Barley+ contains proteins, mono- and polyunsaturated fats, a range of carbohydrates (including non-starch polysaccharides and resistant starch, which comprise the majority of dietary fibres in Barley+), vitamins (thiamine, niacin and vitamin E), minerals (molybdenum, chromium, manganese, selenium, zinc, magnesium, copper and iron) and antioxidants (these may reduce the impact of damaging compounds such as free radicals (1)).
The gastrointestinal system processes or digests Barley+ and liberates the nutrients intrinsically present, ready for absorption and distribution by the circulatory system.
Barley+ digestion commences in mouth with mastication, which increases the surface area of Barley+ and allows greater enzyme access to the masticated products. Here, under the enzymatic activity of salivary amylase, starch-containing carbohydrate digestion begins.
As Barley+ remnants move into the acidic environment of the stomach, pepsin furthers the enzymatic digestion by breaking down the proteins into smaller polypeptides. Lingual lipase commences the enzymatic digestion of the healthy fats present in Barley+. The smaller fragments, together with the carbohydrates, intrinsic vitamins, minerals, antioxidants and other nutrients present, then move into the small intestine for further digestion and then absorption.
In the small intestine, pancreatic proteases and lipase further breakdown the fragmented proteins and fats into smaller peptides and amino acids, monoglycerides and free fatty acids, facilitated by the fat digesting activity of bile released into the small intestine by the gall bladder. Small peptides and amino acids are essentially ready for absorption further along the small intestine. Fatty acids and monoglycerides form into micelles, which are taken up into the epithelial cells. Here, fatty acids and monoglycerides are repacked into triglycerides and with cholesterol, lipoproteins and other lipids formed into chylomicrons. These then get released via the lymph system into the blood.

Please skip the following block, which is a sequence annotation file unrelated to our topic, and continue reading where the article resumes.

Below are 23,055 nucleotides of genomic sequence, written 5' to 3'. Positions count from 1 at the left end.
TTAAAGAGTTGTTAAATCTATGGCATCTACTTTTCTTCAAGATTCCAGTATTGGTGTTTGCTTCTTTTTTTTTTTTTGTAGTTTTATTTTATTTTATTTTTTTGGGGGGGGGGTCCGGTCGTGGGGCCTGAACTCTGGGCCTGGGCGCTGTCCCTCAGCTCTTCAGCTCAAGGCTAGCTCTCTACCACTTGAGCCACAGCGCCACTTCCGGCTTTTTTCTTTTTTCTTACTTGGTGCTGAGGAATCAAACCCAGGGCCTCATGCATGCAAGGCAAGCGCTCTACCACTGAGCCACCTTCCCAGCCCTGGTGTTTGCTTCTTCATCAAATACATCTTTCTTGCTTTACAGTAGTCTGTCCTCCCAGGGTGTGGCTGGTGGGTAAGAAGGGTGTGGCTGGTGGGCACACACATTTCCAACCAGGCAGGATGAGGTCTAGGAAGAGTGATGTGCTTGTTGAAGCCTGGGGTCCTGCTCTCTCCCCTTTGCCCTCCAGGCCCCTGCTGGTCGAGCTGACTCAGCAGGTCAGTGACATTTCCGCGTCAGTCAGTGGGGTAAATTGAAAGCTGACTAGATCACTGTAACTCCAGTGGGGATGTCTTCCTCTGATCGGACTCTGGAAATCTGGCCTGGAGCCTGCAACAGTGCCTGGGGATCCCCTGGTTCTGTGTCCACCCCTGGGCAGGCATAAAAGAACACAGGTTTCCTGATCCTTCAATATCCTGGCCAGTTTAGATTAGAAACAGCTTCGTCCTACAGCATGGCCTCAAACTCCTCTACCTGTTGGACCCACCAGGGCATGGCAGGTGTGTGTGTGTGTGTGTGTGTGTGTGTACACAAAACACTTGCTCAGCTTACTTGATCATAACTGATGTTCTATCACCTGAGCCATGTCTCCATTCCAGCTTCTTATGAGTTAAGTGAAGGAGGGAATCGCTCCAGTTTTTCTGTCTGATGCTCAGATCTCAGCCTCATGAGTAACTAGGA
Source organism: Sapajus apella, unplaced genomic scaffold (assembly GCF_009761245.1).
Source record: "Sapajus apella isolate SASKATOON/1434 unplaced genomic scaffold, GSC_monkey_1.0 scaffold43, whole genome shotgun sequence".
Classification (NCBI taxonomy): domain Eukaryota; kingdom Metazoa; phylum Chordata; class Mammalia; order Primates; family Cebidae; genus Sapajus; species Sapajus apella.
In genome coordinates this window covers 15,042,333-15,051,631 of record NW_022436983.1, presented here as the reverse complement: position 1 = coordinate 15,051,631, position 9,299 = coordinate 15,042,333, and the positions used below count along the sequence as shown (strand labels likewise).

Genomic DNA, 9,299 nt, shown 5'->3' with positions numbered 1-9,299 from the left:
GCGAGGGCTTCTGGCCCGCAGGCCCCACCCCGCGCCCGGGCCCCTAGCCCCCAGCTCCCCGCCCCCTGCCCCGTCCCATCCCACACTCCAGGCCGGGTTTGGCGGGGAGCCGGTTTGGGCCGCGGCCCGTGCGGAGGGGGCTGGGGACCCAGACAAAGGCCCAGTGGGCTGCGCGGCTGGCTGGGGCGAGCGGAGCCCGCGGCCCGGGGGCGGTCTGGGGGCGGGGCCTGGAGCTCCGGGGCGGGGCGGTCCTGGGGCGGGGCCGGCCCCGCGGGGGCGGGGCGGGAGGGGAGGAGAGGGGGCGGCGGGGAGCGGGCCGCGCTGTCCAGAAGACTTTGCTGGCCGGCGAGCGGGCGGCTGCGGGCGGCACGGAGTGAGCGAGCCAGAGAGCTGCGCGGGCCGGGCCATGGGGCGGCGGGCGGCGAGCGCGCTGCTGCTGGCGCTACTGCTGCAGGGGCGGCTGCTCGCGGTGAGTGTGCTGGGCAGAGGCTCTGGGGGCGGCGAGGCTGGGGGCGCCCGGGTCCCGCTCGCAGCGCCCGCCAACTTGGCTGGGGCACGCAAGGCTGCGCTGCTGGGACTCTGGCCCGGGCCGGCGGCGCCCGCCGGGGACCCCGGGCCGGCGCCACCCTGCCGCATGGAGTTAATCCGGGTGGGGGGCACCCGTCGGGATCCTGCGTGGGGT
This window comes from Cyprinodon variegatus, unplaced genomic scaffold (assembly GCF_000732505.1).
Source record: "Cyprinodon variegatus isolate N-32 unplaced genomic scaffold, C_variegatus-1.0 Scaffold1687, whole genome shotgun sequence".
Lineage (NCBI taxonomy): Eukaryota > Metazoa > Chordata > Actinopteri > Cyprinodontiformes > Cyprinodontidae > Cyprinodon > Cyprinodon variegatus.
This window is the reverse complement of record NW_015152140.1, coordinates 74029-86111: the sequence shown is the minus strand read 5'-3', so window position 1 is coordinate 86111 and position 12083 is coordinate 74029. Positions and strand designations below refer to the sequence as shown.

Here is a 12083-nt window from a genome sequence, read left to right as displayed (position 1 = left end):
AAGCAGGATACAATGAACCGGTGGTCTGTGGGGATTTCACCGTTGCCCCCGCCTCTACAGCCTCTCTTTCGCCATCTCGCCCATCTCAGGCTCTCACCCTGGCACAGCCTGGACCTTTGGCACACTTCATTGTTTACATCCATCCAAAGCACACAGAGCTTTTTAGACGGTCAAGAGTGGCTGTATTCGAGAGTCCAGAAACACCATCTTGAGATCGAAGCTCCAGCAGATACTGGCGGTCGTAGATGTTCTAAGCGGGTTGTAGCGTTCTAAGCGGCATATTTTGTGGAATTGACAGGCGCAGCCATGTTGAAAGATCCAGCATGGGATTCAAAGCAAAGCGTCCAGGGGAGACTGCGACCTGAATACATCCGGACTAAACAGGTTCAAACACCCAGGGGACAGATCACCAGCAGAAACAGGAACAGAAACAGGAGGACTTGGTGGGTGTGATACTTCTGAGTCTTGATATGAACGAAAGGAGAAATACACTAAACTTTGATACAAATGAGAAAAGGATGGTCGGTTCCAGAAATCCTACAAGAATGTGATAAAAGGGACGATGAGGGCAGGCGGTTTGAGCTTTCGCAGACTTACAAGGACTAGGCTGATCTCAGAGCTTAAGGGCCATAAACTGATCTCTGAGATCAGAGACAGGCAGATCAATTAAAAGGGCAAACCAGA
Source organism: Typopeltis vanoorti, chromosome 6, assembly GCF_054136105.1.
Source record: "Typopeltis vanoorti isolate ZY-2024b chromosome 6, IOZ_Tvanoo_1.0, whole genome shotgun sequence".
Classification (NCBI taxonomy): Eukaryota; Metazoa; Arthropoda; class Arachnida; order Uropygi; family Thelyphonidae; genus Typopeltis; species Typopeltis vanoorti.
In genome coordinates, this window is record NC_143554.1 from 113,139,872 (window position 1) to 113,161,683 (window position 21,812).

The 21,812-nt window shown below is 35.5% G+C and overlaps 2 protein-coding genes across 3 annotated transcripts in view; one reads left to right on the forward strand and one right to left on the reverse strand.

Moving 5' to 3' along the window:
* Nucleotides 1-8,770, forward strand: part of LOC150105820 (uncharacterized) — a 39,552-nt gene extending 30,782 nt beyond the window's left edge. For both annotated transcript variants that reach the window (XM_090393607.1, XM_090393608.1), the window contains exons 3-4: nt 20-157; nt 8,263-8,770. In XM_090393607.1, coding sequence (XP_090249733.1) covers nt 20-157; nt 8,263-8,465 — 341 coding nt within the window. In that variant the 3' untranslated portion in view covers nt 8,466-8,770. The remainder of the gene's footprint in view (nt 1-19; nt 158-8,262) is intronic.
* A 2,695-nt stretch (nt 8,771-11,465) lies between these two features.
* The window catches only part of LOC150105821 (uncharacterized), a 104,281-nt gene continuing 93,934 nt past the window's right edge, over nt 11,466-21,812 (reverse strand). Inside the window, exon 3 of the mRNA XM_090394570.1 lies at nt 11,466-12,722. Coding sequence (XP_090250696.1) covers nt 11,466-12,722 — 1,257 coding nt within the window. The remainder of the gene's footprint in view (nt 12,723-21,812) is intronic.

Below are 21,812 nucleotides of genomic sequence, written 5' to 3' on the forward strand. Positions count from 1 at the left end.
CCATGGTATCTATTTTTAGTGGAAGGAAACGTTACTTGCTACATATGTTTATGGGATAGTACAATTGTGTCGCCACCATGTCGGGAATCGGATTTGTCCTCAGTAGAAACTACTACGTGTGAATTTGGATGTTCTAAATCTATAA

Pancreatic amylase continues to break down the carbohydrates, with the liberation of polysaccharides, oligosaccharides, and smaller carbohydrate units or simple sugars. The sugars are further hydrolyzed by brush border enzymes into their constituent monosaccharide units, which essentially make these ready for systemic absorption.
Dietary fibers are predominately carbohydrates and include polysaccharides, oligosaccharides and lignin (a non-carbohydrate fiber), which can be grouped into 3 main fiber type families: 1) resistant starch; 2) soluble fiber; and 3) insoluble fiber. Dietary fiber means that fraction of the edible part of plants or their extracts, or synthetic analogues that: (a) is resistant to digestion and absorption in the small intestine, usually with complete or partial fermentation in the large intestine (Figure 1); and (b) promotes one or more of the following beneficial physiological effects: (i) laxation; (ii) reduction in blood cholesterol; (iii) modulation of blood glucose (2).
Main fiber type groups
The different fiber types impart various physiological effects and all are important to health. As digestion and absorption progress as described above, gastrointestinal smooth muscle contractions continuously mix luminal contents with digestive enzymes and move luminal contents through the tract. Such gut muscle activity is referred to as gut motility and its rate is measured as gastrointestinal transit time. Dietary fibers like those in Barley+ will increase gastrointestinal transit time and improve digestive function and laxation.